Field of Study for High School: What it Means to Study the Core Curriculum

“What is your field of study in high school?”

For non-Americans, this question, which crops up plenty in job applications in the country, can seem confusing: a field of study during high school? Didn’t we all just take general education classes?

Technically, yes, but in America, high schools across the country operate on what’s called a Core Curriculum. Core curriculum refers to a school’s selection of courses that all students are required to take up and complete before they can move up a grade. American high schools will also have a required amount of courses to take before you’re allowed to graduate. A student’s ‘field of study’ will include specific classes in one of the four ‘core’ subject areas: Social Studies, Math, English language arts, and Science.

Most schools will focus on specific classes in one core subject for each of the standard years of high school (grades 9 to 12). Unlike elementary and middle school, which have a predetermined set of classes that fulfill their school’s academic program, high schools will most often offer plenty of optional courses for each of the four core subjects. For a student to get a diploma in a specific field of study, they’ll have to take certain classes that their high school program will set.

In some high schools across the country, majoring in a field of study will require additional credit requirements in the student’s chosen subject area. Usually, these subjects include world languages, computer sciences, health physical education, or the arts. Of course, different schools will have different fields of study available to students, but in general, most schools will offer some kind of program that can satisfy the academic needs of most students, with the hope that what they learn can be carried over to their post-secondary education and beyond.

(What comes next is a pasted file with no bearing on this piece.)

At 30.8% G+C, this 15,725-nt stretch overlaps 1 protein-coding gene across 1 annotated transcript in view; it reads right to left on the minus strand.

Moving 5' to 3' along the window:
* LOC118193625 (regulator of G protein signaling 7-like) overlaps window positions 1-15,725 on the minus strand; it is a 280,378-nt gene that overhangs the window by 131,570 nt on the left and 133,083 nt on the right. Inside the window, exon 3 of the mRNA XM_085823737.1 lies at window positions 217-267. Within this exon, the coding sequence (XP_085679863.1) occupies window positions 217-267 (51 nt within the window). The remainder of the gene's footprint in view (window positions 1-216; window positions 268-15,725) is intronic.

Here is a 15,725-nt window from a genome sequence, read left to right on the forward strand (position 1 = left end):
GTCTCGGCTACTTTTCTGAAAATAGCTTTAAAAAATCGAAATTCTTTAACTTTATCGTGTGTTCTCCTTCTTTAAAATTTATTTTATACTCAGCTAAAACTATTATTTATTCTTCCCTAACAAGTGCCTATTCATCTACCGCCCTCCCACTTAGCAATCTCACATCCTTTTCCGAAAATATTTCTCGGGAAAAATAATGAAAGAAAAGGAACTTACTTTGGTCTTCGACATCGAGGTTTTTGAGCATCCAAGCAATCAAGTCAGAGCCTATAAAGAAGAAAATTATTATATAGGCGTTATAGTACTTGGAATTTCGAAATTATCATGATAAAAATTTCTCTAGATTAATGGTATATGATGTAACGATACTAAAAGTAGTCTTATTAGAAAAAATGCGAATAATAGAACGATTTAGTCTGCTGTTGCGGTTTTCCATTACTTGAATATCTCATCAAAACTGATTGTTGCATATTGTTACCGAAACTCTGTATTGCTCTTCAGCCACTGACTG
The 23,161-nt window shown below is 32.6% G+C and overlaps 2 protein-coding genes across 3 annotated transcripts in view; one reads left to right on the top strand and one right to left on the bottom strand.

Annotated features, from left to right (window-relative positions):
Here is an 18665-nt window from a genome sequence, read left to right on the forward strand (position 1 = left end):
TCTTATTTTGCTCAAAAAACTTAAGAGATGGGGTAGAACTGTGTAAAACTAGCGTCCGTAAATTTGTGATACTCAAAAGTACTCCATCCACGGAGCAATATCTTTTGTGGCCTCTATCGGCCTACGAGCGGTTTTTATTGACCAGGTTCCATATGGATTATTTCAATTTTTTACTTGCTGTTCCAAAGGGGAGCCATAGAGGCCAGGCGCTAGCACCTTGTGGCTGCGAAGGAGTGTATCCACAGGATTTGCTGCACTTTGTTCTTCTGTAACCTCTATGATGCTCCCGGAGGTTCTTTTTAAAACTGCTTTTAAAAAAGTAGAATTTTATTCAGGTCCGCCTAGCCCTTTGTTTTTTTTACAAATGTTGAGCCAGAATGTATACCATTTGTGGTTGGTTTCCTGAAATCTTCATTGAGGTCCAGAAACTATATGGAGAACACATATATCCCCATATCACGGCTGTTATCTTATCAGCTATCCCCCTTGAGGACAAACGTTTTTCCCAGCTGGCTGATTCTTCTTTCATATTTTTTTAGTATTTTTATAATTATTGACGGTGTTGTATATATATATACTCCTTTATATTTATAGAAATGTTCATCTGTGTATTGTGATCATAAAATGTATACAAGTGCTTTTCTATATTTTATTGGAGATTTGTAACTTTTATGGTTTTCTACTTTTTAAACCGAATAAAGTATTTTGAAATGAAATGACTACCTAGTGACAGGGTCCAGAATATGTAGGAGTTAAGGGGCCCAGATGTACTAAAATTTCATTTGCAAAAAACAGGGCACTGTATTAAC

Take note, however, that a field of study typically does not include electives; that is, optional classes that students can take for independent purposes. However, some electives might offer course credits that satisfy the school’s requirement for graduation.

Field of Study in High School: What’s It For?

The whole point of a field of study in high school is to take up and finish certain classes or courses that the school believes to be culturally and academically essential. These classes are typically chosen because they are believed to be critical in teaching student’s foundational knowledge and skills that they’ll use in college, future careers, and their adult lives in general.

Depending on the school and the type of academic program they offer, different students might take up different fields of study in their high school life, with students being encouraged to take up a field of study that they feel will not only fulfill their curiosity about that subject but also teach them essential skill sets they’ll need to excel in that field of study after high school.

Some schools will offer a parallel academic program that’s distinct from their regular program; theme-based academies will almost-always offer an academic program that’s more in line with that institution’s particular expertise (e.g. a drama school might offer an academic program with a field of study in theater), while internationally-inclined high schools might offer an International Baccalaureate, or IB, program that satisfies the international organization’s criteria for graduating.

Reforming the System